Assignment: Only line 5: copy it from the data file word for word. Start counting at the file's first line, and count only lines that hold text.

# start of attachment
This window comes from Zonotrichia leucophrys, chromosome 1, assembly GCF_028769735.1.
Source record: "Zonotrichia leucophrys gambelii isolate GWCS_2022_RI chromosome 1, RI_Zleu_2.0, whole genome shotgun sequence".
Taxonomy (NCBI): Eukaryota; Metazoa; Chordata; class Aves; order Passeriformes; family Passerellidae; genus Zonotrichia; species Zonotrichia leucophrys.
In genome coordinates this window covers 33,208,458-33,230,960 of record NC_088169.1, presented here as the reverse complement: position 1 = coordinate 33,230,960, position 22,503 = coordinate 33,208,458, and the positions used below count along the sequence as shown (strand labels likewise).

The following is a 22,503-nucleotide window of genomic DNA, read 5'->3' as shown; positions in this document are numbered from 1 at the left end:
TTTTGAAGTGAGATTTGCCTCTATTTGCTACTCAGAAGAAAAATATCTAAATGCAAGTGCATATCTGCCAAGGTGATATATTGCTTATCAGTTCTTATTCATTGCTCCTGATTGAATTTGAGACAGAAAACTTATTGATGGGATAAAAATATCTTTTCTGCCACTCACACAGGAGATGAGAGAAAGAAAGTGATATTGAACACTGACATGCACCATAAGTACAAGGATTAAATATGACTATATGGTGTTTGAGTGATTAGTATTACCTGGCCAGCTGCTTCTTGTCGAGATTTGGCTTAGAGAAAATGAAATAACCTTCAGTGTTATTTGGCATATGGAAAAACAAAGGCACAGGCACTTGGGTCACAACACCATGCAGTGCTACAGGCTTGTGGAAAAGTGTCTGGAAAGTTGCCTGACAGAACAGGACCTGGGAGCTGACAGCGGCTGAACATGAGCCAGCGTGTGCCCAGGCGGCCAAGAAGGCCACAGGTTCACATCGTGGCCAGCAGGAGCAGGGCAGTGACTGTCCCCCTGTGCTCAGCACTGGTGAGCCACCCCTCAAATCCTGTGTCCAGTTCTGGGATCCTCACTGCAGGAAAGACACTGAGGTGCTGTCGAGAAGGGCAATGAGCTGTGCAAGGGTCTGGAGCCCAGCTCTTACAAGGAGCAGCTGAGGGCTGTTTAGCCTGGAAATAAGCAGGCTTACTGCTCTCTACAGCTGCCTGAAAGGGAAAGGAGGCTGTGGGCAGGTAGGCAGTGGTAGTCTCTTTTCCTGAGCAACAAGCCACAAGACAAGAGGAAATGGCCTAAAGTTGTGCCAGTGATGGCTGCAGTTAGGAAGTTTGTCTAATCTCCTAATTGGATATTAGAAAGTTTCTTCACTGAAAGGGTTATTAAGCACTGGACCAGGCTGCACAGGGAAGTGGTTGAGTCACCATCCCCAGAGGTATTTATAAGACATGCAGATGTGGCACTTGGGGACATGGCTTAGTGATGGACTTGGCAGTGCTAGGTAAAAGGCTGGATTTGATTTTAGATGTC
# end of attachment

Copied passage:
The following is a 22,503-nucleotide window of genomic DNA, read 5'->3' as shown; positions in this document are numbered from 1 at the left end: